5. On February 16, 2013, you will be making your NYC debut at BB Kings. What excites you about this moment? Why do you think it took you so long to make your NYC debut? I'm excited for the opportunity to take a step back and return to what I love, which is singing and the blues. Since I was very young and first came into the music business, I've learned to be "an entertainer." But I am undoing some of the things that I've learned and I intend to be more inward, more focused and make it about the songs. I am looking forward to stripping it down a bit and having a very personal moment.
As for why it took me so long, I guess I've been finding my way to NYC all these years...it's a journey after all. Or maybe I'm just slow (haha).
6. What can fans expect at this engagement? Well you'll just have to come and see. They can expect to see me singing some of the songs that I love most and honoring some of my favourite artists.
7. What are you looking forward to about performing at BB Kings? It's always a thrill to share the stage with such talented musicians, The Fab Faux and Paul Shaffer. And I am excited about changing speeds a bit. Change is good!
8. You have worked with some of the biggest legends in music including David Bowie, Elton John, and Paul McCartney. What did you learn from working with them? I learned that when you work with great people, you up your game - you have to rise to the occasion and if you study with a great master, you will learn.
9. One of the first songs you wrote, "I Don't Wanna Fight" (one of my personal favorites) was recorded by Tina Turner and used as the theme song for the film "What's Love Got To Do With It." What did it feel like to have one of your songs recorded by such a legend? That really blew my mind - especially when it become such a big hit for her...It was surreal. Wynonna Judd also recorded another song I wrote called "My Angel Is Here."
10. You started songwriting in the 1990s. What made you want to start writing your own music? What made then the right time to start doing this? What is your favorite part of the creative process in writing music and in recording an album? I started writing songs because my brother told me I had to! I had been out of the business for some time, about eight years, and he said to me, "if you want to get back in you've got to write" and so I did...we did, together. It was the right time because as with most things, necessity is the mother of invention. I really enjoy collaborating and to me that's the best part of the creative process; sharing ideas, really getting into it, finding inspiration.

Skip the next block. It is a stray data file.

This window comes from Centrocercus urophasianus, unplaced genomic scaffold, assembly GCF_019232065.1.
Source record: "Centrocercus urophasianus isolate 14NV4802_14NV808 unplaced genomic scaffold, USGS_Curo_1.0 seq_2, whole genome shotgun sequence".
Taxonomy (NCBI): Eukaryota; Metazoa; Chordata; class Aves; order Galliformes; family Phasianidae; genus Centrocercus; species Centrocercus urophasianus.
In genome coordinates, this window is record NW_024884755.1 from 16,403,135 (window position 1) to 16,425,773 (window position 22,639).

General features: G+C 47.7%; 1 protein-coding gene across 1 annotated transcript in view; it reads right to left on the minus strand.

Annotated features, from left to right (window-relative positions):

11. In addition to your recording work and television ventures, you have also starred in several theatrical productions in Europe. What do you enjoy about performing in theatre? Do you have plans of making your Broadway debut? I have done quite a bit of theatre. I played "Ms. Adelaide" in Guys & Dolls, a National Theatre production directed by Richard Eyre, in the West End. It was absolutely thrilling to work with him. I've played "Peter Pan" in both the musical and the play. And there have been some others...Theatre is instant gratification. You go on, you perform and you get the reaction. You know if you were good or bad, if people liked you or didn't. Plus, I love being part of an ensemble. I have no immediate plans for Broadway, but I am certainly open to it.
12. Favorite way to spend your day off? I love spending time with my grandchildren.
13. Favorite skin care product? I can't live without Time Bomb. Since I was in my early twenties I have tried to take very good care of my skin and I've put a lot of effort into it. When I hit my fifties, and the products I was using just weren't 'cutting it' I had to find something that worked. Time Bomb products are designed with ingredients that make a difference for my skin and they were created by an award-winning team. It's thrilling for me to have people tell me that it's made a difference for their skin too. It's a whole new string to my bow that I would never imagined.
A Look Back at LuLu's Career: